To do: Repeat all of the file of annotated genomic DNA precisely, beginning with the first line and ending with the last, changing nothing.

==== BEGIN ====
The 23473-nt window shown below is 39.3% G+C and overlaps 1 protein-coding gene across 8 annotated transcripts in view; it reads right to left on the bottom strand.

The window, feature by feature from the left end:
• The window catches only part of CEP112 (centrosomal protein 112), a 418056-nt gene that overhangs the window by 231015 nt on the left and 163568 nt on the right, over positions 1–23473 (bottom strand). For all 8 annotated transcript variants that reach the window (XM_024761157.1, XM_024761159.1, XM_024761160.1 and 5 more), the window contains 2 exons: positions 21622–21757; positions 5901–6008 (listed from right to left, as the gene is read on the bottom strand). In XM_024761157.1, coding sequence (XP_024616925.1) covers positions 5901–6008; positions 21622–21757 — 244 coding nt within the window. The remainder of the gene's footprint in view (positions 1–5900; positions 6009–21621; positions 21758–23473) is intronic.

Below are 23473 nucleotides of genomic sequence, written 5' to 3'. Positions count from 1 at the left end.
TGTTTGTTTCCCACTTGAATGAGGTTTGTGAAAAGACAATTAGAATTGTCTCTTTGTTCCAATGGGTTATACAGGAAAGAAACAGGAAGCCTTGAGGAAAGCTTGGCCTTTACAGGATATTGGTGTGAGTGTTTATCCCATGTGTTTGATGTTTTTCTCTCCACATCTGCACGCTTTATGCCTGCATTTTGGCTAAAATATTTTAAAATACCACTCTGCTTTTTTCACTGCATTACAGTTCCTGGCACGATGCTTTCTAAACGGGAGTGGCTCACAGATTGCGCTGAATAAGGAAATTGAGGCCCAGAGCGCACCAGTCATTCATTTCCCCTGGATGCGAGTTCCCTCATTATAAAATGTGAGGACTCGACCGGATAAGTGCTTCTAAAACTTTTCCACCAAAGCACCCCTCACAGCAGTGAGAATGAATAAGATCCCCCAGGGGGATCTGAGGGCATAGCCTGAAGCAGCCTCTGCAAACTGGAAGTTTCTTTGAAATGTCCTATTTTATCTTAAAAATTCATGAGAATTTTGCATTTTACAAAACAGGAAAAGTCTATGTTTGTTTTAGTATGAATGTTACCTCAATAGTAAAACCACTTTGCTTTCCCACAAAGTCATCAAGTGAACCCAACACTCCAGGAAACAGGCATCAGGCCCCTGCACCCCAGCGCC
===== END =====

The 23473-nt window shown below is 39.3% G+C and overlaps 1 protein-coding gene across 8 annotated transcripts in view; it reads right to left on the bottom strand.

The window, feature by feature from the left end:
• The window catches only part of CEP112 (centrosomal protein 112), a 418056-nt gene that overhangs the window by 231015 nt on the left and 163568 nt on the right, over positions 1–23473 (bottom strand). For all 8 annotated transcript variants that reach the window (XM_024761157.1, XM_024761159.1, XM_024761160.1 and 5 more), the window contains 2 exons: positions 21622–21757; positions 5901–6008 (listed from right to left, as the gene is read on the bottom strand). In XM_024761157.1, coding sequence (XP_024616925.1) covers positions 5901–6008; positions 21622–21757 — 244 coding nt within the window. The remainder of the gene's footprint in view (positions 1–5900; positions 6009–21621; positions 21758–23473) is intronic.

Below are 23473 nucleotides of genomic sequence, written 5' to 3'. Positions count from 1 at the left end.
TGTTTGTTTCCCACTTGAATGAGGTTTGTGAAAAGACAATTAGAATTGTCTCTTTGTTCCAATGGGTTATACAGGAAAGAAACAGGAAGCCTTGAGGAAAGCTTGGCCTTTACAGGATATTGGTGTGAGTGTTTATCCCATGTGTTTGATGTTTTTCTCTCCACATCTGCACGCTTTATGCCTGCATTTTGGCTAAAATATTTTAAAATACCACTCTGCTTTTTTCACTGCATTACAGTTCCTGGCACGATGCTTTCTAAACGGGAGTGGCTCACAGATTGCGCTGAATAAGGAAATTGAGGCCCAGAGCGCACCAGTCATTCATTTCCCCTGGATGCGAGTTCCCTCATTATAAAATGTGAGGACTCGACCGGATAAGTGCTTCTAAAACTTTTCCACCAAAGCACCCCTCACAGCAGTGAGAATGAATAAGATCCCCCAGGGGGATCTGAGGGCATAGCCTGAAGCAGCCTCTGCAAACTGGAAGTTTCTTTGAAATGTCCTATTTTATCTTAAAAATTCATGAGAATTTTGCATTTTACAAAACAGGAAAAGTCTATGTTTGTTTTAGTATGAATGTTACCTCAATAGTAAAACCACTTTGCTTTCCCACAAAGTCATCAAGTGAACCCAACACTCCAGGAAACAGGCATCAGGCCCCTGCACCCCAGCGCC